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Liberty Counsel chairman Mat Staver expressed some caution about an announcement from Georgia Secretary of State Brad Raffensperger’s office.

His office will partner with a “state-run” university to analyze an unknown number of signatures from each of the 159 counties.

“The supposed purpose of this exercise in Georgia is to ‘instill confidence in Georgia’s absentee ballot system in future elections,’ the press release states,” Staver wrote. “However, it is hard to find an institution in America to partner with that is more homogeneously radically left than a government-run university.”

Liberty Counsel’s team asked how many signatures would be audited per county, but the Secretary of States’ office refused to answer and hung up. They also are not sure if the audit will compare the ballot signature to the absentee ballot request signature or if it will compare ballot envelopes to the original voter registration signature.

The Trump team said that the Secretary of State acted outside of the law. Staver said the key piece of information is a Consent Decree pushed by the Georgia Democrat Party and agreed to by the Secretary of State which allows election officials to match signatures on absentee ballot envelopes against the application rather than the voter file as required by law.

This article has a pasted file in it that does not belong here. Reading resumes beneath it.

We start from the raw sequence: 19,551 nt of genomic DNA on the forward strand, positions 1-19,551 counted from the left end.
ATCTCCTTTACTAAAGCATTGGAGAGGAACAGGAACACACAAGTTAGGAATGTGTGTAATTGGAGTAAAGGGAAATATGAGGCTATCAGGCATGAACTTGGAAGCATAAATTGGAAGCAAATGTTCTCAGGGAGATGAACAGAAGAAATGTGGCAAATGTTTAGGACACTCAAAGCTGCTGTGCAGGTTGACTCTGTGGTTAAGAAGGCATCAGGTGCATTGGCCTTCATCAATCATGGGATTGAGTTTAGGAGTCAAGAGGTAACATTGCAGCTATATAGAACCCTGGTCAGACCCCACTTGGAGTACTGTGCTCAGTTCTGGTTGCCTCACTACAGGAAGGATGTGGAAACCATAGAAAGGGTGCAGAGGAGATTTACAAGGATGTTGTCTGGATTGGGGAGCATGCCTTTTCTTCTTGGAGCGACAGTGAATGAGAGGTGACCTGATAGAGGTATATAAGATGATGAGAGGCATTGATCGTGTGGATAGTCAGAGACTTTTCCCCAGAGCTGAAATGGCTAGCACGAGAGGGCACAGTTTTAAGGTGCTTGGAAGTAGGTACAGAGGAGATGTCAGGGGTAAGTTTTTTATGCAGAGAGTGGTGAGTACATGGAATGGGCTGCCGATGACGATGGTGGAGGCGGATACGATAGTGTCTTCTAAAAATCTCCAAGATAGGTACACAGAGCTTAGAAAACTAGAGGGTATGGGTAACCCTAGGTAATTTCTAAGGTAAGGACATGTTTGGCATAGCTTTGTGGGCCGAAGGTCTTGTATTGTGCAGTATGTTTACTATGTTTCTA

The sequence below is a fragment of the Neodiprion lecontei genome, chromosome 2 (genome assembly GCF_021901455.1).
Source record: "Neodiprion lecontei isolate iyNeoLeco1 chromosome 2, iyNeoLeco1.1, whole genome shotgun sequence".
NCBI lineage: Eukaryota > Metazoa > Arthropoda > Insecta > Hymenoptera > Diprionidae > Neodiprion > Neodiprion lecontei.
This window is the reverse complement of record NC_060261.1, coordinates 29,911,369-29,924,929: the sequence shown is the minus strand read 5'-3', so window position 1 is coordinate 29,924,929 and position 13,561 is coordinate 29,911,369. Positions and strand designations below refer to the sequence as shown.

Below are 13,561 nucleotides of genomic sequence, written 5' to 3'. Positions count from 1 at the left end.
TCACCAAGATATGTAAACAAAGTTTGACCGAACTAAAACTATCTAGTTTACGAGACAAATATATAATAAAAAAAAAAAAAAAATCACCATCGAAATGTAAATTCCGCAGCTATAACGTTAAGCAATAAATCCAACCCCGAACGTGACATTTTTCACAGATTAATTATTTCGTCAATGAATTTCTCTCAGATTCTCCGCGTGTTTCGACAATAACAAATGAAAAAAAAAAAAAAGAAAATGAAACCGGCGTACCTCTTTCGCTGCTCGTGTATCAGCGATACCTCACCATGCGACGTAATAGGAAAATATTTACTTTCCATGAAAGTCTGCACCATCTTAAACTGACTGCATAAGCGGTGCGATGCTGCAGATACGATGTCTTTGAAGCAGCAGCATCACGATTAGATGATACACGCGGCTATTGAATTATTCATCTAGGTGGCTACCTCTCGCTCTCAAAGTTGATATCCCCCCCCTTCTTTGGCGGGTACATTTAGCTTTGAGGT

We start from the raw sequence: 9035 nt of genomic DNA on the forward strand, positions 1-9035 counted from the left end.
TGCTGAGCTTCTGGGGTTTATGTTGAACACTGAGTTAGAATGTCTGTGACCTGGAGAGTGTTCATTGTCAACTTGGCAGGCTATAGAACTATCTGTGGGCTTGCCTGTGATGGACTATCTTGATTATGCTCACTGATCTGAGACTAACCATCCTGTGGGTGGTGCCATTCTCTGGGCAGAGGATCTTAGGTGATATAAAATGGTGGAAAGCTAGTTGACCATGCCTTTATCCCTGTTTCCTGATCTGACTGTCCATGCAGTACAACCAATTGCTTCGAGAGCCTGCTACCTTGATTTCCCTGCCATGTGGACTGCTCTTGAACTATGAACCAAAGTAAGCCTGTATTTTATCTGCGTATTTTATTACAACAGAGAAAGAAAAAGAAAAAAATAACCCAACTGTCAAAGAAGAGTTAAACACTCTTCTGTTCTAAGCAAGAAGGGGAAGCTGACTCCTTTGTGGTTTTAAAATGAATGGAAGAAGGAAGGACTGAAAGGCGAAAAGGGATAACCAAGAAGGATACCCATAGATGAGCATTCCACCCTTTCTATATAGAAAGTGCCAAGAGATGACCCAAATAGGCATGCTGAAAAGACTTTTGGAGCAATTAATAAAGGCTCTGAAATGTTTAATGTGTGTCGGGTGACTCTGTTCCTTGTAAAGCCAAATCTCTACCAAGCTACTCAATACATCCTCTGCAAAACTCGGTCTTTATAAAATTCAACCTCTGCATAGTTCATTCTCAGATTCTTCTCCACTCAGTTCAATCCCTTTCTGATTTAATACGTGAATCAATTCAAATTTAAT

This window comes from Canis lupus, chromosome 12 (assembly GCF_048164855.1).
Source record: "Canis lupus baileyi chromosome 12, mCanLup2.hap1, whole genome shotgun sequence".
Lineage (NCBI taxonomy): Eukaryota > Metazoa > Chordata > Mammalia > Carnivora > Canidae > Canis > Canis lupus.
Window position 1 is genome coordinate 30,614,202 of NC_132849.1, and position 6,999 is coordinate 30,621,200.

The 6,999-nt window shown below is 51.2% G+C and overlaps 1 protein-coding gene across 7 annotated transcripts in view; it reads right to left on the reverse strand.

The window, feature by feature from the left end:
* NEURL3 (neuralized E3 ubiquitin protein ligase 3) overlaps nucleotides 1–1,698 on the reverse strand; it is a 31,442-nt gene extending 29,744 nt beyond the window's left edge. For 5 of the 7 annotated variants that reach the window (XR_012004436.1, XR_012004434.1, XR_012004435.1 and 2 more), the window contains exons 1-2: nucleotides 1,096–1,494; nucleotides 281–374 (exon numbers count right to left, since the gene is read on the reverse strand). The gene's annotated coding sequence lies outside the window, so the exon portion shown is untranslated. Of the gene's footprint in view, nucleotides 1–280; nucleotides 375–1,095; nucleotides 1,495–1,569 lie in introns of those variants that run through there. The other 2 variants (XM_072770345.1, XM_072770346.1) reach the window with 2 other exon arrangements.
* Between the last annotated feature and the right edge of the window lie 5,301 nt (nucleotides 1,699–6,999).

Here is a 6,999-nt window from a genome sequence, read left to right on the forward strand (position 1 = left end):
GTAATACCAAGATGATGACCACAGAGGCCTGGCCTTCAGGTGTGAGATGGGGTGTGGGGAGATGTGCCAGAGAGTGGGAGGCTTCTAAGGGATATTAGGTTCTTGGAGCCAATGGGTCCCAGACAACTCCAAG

“This means that ballot signatures were not matched against the registered voter’s signature,” Staver wrote. “This strips any hope of identifying if the person casting the vote is different from the registered voter.”

According to Liberty Counsel, based on historic rates of rejection, it’s likely 30,000-40,000 absentee votes cast would’ve been rejected.

The Georgia Secretary of State refused five requests from the Trump campaign to verify/audit signatures on the ballot envelopes.

Staver also wrote that more than 66,000 underage voters illegally cast ballots in Georgia.

According to Georgia state records, Staver wrote that at least 305,701 people applied for absentee ballots more than 180 days prior to Election Day. That also violates Georgia law.

All of this, Staver wrote, is in addition to the roughly 18,000 ballots counted after Republicans were told to go home in Atlanta. Those ballots being counted can be seen on security footage.

Author: Jacob Hall